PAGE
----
ATM: How did this film allow you to transform into a better director?
JA: This is a good one. While working for the last three years on G is for Gun, I think I became a better listener, which I think translates into being a better director. I went into this film thinking that we would make a piece about both sides of the debate, but my own personal perspective deep down was that it was a bad idea. In general, I don’t like the idea of fighting fire with fire and when we made our first trip to Ohio, I thought it was going to be a bit like the Wild West, the kind of place where gun culture rules and moms go to the supermarket packing heat. But that’s not what I found. I didn’t see one public display of a gun, and important people we talked to who voted for the safety measure shared a regret that things had gone in this direction. The bottom line for many school officials is that, if they are worried about increasing security but are dealing with a decreasing budget, they feel that guns are their only option.
I think film-making is about having an exchange with a community. And listening carefully to what is being said is the filmmaker’s difficult job. A lot of my films in the past highlighted a personal or communal struggle despite difficult circumstances. Since the election, and what I perceive to be a growing divide in our world, I’m more interested in exploring the grey area where there may just be the possibility of finding some common ground.
ATM: Why do you feel schools went from allowing their teachers to hit students to now allowing them to wear a gun for safety? How did we make this transition?
JA: This is a response to what has happened in education. There are some really big issues involving school structure, policy, and standardized testing. These issues have created a certain tension inside schools and lack of attention to students who are on the verge of trouble. These predominantly white male students who have shot up schools are suicidally depressed. They have records dating back to their early stages of disruption. The schools are bigger now, and have less mental health services. These kids shoot to prove themselves. They have been horribly bullied themselves. They do not care if they get killed. They want to go out in a blaze of glory. They have been treated like losers their whole life. They would rather get negative attention than none at all.
This is a toxic environment for students. I also have a big problem with standardized testing in schools. I think a lot of it is done to figure out who has been left behind academically. But teachers do not have time to get to know the kids when they spend endless hours in standardized test preparation and then evaluating the results. This needs to go. The money that goes into this testing should go into mental health. The ratio between school counselors to students is like 1 to 500 in our country. It is inconceivable to think schools are supposed to function with this lack of mental health care. I am so glad I am not in school anymore. Sandy Hook started this whole move to arm teachers. There is less money going into the school budgets than ever. This causes schools to respond in any way they can.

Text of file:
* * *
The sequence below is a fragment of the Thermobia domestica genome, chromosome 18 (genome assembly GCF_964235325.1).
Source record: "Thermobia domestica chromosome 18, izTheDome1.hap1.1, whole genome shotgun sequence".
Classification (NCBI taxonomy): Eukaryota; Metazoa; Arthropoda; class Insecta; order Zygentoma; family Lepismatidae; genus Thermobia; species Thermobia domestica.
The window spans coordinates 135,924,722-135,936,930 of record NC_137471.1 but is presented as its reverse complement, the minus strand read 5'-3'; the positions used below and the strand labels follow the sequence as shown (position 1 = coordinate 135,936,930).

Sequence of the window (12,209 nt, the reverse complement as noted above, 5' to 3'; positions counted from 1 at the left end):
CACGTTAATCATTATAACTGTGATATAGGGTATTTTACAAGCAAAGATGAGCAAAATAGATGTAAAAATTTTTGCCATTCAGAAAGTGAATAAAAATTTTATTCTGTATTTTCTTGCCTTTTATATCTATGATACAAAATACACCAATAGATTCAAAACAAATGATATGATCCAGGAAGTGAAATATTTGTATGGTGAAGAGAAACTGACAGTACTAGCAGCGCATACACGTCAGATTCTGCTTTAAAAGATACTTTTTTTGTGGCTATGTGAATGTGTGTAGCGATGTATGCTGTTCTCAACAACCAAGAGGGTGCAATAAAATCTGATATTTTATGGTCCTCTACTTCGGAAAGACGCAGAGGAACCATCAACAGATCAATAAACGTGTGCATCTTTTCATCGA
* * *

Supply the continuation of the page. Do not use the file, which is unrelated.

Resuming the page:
ATM: What is it about guns that intrigues these students? I am not condoning the mass shooter, but why guns? When these students
JA: We did an interview with a guy who trains law enforcement all around the country. His name is Lieutenant David Grossman. He trains law enforcement in all types of shootings. He wrote a book tiltedKilling, which was nominated for a Pulitzer’s Prize. Grossman was a psychology professor at West Point for a number of years. This interview was interesting. We asked him what he thought about all of the school shootings. He said that it had to do with the proliferation of video games. There are a number of popular video games that are extremely violent. Games where players receive points for killing and rape. The more violence you commit, the more points you get. This, combined with suicidal depression and sleep deprivation are, according to Grossman, the ingredients leading up to a potential shooter. Their wiring is off to begin with and they get positive reinforcement for violent behavior. These kids are also not doing well in school or socially.
ATM: What happens to the teachers who want to take it upon themselves to use the guns in a negative way against the students?
JA: That hasn’t happened yet and let’s hope it never does.
The goal of this film was to present both sides of the guns in schools debate. It would have been much easier to make a film on one side. We wanted to show both sides because we need to have a conversation about this. To make a film that said yes or no to guns in schools would have been a mistake. Industry peers at screenings still perceived it as pro-gun-piece. One friend asked to see my NRA card. There was a real concern in her voice. Another person said we have gone too far with being fair. I was taking notes at the screening. Should armed teachers appear less heroic? Should we see more footage of the teachers looking confused at the gun range? This is not what we saw. One of the distributors compared our film to something that Trump said about Charlottesville. Trump said: “there are good people on both sides…” So basically, from the superintendent of schools to the teachers who had volunteered to be armed responders in schools were being compared to neo Nazi’s.
In general, I don’t think we should have guns inside our schools. But I am not totally against a school deciding to do this in their district. Especially struggling schools in rural areas that have no other options.
Akeret wants this film to have a lasting impact. The kind of impact that facilitates a conversation about the pros and cons of teachers as armed responders. This film is currently screening in NBC’s Meet the Press film festival in Washington, DC.